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Making maps of data.

In one sense, any variable in C is just a convenient label for a chunk of the computer's memory that contains the variable's data. A pointer, then, is a special kind of variable that contains the location or address of that chunk of memory. (Pointers are so called because they point to a chunk of memory.) The address contained by a pointer is a lengthy number that enables you to pinpoint exactly where in the computer's memory the variable resides.

Pointers are one of the more versatile features of C. There are many good reasons to use them. Knowing a variable's address in memory enables you to pass the variable to a function by reference (See Variable parameters.) 1 Also, since functions are just chunks of code in the computer's memory, and each of them has its own address, you can create pointers to functions too, and knowing a function's address in memory enables you to pass functions as parameters too, giving your functions the ability to switch among calling numerous functions. (See Function pointers.)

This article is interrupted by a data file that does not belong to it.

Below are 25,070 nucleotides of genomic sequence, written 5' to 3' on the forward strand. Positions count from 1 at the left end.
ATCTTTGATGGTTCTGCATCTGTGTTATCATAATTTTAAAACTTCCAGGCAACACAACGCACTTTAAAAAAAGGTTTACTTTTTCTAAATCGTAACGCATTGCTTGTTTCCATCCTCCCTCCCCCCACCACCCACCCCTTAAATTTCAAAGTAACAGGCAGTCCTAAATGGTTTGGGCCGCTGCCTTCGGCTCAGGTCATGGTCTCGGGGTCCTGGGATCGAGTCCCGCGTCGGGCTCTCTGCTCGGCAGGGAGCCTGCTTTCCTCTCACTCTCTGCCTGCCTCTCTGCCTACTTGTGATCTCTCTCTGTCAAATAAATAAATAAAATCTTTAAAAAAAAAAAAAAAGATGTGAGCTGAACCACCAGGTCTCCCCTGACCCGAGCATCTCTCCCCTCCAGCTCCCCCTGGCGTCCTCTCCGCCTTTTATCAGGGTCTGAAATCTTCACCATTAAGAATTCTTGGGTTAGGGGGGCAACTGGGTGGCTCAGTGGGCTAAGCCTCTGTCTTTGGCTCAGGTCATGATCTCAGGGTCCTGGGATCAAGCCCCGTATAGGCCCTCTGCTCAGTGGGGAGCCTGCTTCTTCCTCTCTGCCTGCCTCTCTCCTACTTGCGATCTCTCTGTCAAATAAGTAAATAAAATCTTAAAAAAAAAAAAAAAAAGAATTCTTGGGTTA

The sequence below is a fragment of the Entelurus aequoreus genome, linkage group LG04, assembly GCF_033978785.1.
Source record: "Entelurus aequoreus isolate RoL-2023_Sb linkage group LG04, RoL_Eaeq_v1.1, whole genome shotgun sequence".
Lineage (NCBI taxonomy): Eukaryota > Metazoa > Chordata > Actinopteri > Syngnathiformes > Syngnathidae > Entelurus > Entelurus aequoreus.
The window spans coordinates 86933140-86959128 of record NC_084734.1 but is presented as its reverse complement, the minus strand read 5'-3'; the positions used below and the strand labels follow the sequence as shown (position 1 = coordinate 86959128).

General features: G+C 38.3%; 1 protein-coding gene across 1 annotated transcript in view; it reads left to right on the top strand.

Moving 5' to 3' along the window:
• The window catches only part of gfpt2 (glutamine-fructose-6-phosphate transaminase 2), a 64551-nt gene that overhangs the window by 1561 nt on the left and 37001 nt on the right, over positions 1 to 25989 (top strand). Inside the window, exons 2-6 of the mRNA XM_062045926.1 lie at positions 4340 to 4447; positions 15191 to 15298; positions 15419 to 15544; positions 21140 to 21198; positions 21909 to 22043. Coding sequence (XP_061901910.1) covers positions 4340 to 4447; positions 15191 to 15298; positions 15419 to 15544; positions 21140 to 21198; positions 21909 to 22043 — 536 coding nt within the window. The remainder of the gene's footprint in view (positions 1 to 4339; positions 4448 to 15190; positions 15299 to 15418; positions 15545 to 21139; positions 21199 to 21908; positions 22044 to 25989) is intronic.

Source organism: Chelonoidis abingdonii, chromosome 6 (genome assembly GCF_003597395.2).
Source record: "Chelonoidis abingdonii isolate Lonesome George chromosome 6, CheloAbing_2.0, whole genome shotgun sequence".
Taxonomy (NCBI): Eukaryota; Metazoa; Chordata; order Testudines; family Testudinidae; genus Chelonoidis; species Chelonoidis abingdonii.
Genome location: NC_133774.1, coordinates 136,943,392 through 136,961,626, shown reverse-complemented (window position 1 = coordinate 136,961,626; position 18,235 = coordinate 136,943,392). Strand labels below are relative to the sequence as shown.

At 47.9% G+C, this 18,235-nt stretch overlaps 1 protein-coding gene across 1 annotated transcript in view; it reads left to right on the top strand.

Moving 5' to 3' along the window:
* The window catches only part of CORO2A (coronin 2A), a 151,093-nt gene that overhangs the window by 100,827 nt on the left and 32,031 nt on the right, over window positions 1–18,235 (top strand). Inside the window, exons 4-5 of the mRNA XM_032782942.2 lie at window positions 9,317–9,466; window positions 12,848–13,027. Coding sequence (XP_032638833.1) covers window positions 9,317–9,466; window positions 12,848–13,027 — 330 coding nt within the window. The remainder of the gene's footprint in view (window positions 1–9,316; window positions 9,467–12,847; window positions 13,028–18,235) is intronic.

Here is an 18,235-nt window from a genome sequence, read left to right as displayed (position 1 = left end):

Pointers are important when using text strings. In C, a text string is always accessed with a pointer to a character -- the first character of the text string. For example, the following code will print the text string Boy howdy!:

char *greeting = "Boy howdy!";
printf ("%s\n\n", greeting);

See Strings.

Pointers are important for more advanced types of data as well. For example, there is a data structure called a "linked list" that uses pointers to "glue" the items in the list together. (See Data structures, for information on linked lists.)

Another use for pointers stems from functions like the C input routine scanf. This function accepts information from the keyboard, just as printf sends output to the console. However, scanf uses pointers to variables, not variables themselves. For example, the following code reads an integer from the keyboard:

int my_integer;
scanf ("%d", &my_integer);

(See scanf, for more information.)


  1. This, by the way, is how the phrase ``pass by reference'' entered the jargon. Like other pointers, a variable parameter ``makes a reference'' to the address of a variable.